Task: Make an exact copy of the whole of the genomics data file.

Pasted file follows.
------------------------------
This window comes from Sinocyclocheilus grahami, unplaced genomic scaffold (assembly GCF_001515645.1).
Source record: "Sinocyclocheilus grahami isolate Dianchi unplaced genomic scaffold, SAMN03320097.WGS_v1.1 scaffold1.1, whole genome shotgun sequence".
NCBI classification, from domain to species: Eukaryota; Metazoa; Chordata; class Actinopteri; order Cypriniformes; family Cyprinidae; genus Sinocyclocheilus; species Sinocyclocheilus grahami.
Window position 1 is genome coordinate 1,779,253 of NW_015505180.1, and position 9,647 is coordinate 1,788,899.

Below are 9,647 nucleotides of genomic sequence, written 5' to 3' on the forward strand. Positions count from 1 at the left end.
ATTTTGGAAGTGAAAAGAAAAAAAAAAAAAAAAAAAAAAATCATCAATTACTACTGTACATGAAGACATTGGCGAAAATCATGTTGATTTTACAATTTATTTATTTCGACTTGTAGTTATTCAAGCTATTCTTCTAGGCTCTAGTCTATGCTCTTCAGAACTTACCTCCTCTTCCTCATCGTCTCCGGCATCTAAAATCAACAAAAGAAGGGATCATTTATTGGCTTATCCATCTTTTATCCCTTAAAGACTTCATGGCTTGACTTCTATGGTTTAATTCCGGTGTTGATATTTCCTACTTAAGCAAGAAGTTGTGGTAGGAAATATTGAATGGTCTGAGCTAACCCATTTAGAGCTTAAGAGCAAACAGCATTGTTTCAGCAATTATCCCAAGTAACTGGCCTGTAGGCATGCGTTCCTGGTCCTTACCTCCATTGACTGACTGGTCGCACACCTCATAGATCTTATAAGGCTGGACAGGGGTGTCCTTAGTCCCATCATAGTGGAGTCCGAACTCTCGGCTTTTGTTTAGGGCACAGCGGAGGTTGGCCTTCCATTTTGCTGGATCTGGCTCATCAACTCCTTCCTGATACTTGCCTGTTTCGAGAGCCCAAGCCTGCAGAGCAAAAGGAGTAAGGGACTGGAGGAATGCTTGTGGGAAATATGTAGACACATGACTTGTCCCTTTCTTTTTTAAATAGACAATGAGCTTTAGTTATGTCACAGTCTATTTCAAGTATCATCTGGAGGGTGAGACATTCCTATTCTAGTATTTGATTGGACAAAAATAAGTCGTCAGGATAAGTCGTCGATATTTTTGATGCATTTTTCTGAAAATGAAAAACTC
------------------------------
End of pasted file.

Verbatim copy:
This window comes from Sinocyclocheilus grahami, unplaced genomic scaffold (assembly GCF_001515645.1).
Source record: "Sinocyclocheilus grahami isolate Dianchi unplaced genomic scaffold, SAMN03320097.WGS_v1.1 scaffold1.1, whole genome shotgun sequence".
NCBI classification, from domain to species: Eukaryota; Metazoa; Chordata; class Actinopteri; order Cypriniformes; family Cyprinidae; genus Sinocyclocheilus; species Sinocyclocheilus grahami.
Window position 1 is genome coordinate 1,779,253 of NW_015505180.1, and position 9,647 is coordinate 1,788,899.

Below are 9,647 nucleotides of genomic sequence, written 5' to 3' on the forward strand. Positions count from 1 at the left end.
ATTTTGGAAGTGAAAAGAAAAAAAAAAAAAAAAAAAAAAATCATCAATTACTACTGTACATGAAGACATTGGCGAAAATCATGTTGATTTTACAATTTATTTATTTCGACTTGTAGTTATTCAAGCTATTCTTCTAGGCTCTAGTCTATGCTCTTCAGAACTTACCTCCTCTTCCTCATCGTCTCCGGCATCTAAAATCAACAAAAGAAGGGATCATTTATTGGCTTATCCATCTTTTATCCCTTAAAGACTTCATGGCTTGACTTCTATGGTTTAATTCCGGTGTTGATATTTCCTACTTAAGCAAGAAGTTGTGGTAGGAAATATTGAATGGTCTGAGCTAACCCATTTAGAGCTTAAGAGCAAACAGCATTGTTTCAGCAATTATCCCAAGTAACTGGCCTGTAGGCATGCGTTCCTGGTCCTTACCTCCATTGACTGACTGGTCGCACACCTCATAGATCTTATAAGGCTGGACAGGGGTGTCCTTAGTCCCATCATAGTGGAGTCCGAACTCTCGGCTTTTGTTTAGGGCACAGCGGAGGTTGGCCTTCCATTTTGCTGGATCTGGCTCATCAACTCCTTCCTGATACTTGCCTGTTTCGAGAGCCCAAGCCTGCAGAGCAAAAGGAGTAAGGGACTGGAGGAATGCTTGTGGGAAATATGTAGACACATGACTTGTCCCTTTCTTTTTTAAATAGACAATGAGCTTTAGTTATGTCACAGTCTATTTCAAGTATCATCTGGAGGGTGAGACATTCCTATTCTAGTATTTGATTGGACAAAAATAAGTCGTCAGGATAAGTCGTCGATATTTTTGATGCATTTTTCTGAAAATGAAAAACTC